You couldn’t fail to notice designer John McPherson’s ‘in your face’ Pop Street Garden in the new container garden category at this year’s RHS Chelsea Flower Show, which by his own admission should be a place to party or at least to ‘pre’ before going out on the town.
You too could create bright, bold and playful pots, featuring a cornucopia of bubble gum pink, hot orange and electric blue planters, interspersed with containers painted with pop art classics, from comic strip cartoon captions to Campbell’s tomato soup cans.
Canadian McPherson, a former dancer who began studying horticulture and design three years ago, created a space to jump-start the transition from ‘lockdown to on-the-town’.
“During lockdown we spent so much time at home and I wanted to have things around me that reminded me that there are better times to come,” he explains.
“We’ve been working from home for the last two years. We can have friends over now, we can have drinks and we can go out.”
He agrees that a pop art style of garden may not be the most calming, serene outdoor space to return to after a day at work but argues: “When you come home to relax you can go in the neighbour’s garden!”
Many of the plants featured in his Chelsea container garden also appear in his garden at home in Brighton, including rudbeckias, alocasias, cannas, bamboos and miscanthus.
He’s a firm believer in the energising properties of plants.
“I’m a huge fan of bright colours. They fill me with energy and joy – they just cheer you up.”
Here, he offers tips on how to give your outdoor space some pop art pizzazz.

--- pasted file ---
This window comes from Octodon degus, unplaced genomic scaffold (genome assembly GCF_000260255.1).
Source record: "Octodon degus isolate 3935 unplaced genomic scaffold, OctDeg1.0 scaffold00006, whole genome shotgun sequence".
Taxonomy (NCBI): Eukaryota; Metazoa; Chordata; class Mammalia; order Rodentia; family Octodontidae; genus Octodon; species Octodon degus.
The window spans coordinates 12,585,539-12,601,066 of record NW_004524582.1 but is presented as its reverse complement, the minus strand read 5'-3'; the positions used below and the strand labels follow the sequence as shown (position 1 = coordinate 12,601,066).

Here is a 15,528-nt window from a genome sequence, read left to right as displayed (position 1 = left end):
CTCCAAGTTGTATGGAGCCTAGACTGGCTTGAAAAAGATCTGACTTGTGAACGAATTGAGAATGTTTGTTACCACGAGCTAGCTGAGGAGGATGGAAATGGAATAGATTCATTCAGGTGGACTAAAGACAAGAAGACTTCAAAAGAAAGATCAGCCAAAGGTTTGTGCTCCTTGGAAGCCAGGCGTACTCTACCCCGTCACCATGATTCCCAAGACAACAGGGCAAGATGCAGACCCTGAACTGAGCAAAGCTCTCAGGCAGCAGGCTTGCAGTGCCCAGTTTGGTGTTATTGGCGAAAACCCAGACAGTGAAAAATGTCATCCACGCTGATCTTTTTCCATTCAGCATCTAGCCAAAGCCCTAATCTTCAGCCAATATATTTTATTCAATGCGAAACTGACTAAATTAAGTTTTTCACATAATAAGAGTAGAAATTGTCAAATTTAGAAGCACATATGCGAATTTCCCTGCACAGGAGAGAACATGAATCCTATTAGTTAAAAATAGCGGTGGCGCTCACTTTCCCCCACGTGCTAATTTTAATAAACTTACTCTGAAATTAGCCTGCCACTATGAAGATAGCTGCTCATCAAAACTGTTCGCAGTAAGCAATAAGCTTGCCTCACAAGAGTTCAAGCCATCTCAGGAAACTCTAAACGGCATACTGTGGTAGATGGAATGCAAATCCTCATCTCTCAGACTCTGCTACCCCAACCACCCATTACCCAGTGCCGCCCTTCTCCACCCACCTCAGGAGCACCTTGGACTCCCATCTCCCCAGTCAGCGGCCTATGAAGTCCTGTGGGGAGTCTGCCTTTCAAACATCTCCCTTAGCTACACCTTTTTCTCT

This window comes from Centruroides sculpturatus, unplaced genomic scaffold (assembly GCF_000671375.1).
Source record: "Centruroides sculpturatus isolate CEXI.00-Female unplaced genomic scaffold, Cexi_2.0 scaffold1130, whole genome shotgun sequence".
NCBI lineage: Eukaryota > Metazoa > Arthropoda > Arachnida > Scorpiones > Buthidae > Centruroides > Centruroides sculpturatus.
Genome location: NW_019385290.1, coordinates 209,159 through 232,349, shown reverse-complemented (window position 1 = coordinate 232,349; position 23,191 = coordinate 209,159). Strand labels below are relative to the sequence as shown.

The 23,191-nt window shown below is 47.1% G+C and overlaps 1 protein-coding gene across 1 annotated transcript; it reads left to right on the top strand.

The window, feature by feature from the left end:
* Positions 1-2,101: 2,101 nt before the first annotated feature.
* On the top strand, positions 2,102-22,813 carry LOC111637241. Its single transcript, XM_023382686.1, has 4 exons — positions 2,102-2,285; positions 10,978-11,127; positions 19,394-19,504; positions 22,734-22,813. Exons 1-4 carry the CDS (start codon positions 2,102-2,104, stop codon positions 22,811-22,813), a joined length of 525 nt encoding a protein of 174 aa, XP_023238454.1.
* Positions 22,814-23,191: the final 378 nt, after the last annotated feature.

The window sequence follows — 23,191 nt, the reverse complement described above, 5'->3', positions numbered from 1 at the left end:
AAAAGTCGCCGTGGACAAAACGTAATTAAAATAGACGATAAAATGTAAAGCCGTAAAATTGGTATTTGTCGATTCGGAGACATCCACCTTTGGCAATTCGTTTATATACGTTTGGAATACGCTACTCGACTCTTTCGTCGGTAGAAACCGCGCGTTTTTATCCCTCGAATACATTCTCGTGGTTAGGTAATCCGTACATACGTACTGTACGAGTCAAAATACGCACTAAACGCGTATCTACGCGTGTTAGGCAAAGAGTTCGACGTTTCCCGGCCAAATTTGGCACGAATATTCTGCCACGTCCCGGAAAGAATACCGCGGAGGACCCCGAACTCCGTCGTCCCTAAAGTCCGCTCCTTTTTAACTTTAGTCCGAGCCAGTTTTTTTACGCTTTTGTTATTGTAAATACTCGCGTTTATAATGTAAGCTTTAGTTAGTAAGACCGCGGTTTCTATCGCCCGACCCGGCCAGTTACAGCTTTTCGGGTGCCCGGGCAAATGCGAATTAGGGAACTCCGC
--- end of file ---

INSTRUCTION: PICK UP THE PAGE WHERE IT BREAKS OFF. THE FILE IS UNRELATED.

Create boxes from MDF
‘Brill’ boxes – featuring pop art in reds, blues and whites – in his show garden can be made from MDF and then painted with acrylic paints and then varnished.
Bag some powder coated containers
“A lot of these are available commercially, so they are easily accessible and not expensive.
“You can get them in bright colours including yellow, acid green and pink and they come in different sizes and may be cheaper than buying large ceramic containers. Make sure you put in holes for drainage.”
Use coloured gravel
“I used aquarium gravel for the show containers,” he says.
“I thought, if it doesn’t kill the fish, it’s not going to kill my plants!”
Be imaginative with planting
“The beauty of a container garden is that you can have two plants which need different conditions in the same container, by planting each individual plant in its pot in the container and then covering the surface with soil and gravel.
“For example, you could have Colocasia esculenta ‘Burgundy Stem’ paired with an Agave filifera, which needs sandy, gritty soil, so it’s in its own container.
“The colocasia needs a different soil type, so it can go in its own container within the main container.”
Take inspiration from pop art icons
“I’m a huge fan of pop art – I was a student in New York in the 1980s, watching that scene. Some of my favourite artists are Keith Haring, Andy Warhol and Roy Lichtenstein. I love art that is really bright, graphic and colourful.”
Use masonry paint
If you are thinking of creating your own pop art mural in your outdoor space, you’ll need exterior masonry paints, or you can use outdoor acrylics to decorate pots and sculptures, McPherson suggests.
Are there pop art rules?
“Well, we are all part of the consumer culture – anything can be art if you say it’s art. It’s your space reflecting your tastes. I have used famous pop art homages to Roy Lichtenstein – he did a comic book style – and Andy Warhol’s famous Campbell’s Soup Tin.”
Can you have too much colour?
“Some people worry that it might be too bold, too brash, it’s not tasteful. But tasteful is a word I don’t understand. Like Marie Kondo (the Japanese organising consultant) said, ‘If it brings you joy, keep it’.”
McPherson chose a pink circular drinks table topped with Martini glasses, plus shiny silver cushions to adorn his garden chairs.
“If you like bright colours, bring them into the garden, be it your chairs or candlesticks. If you prefer muted tones bring them outside to contrast with brighter coloured flowers and foliage plants.”
Change your pop art planting with the seasons
“You can plant bright bulbs for spring, while in summer I’d have bright pops of summer colour. Absolutely anything goes. You can combine your indoor and outdoor plants in the summer months and take some of the bright pots indoors to enjoy during the winter.”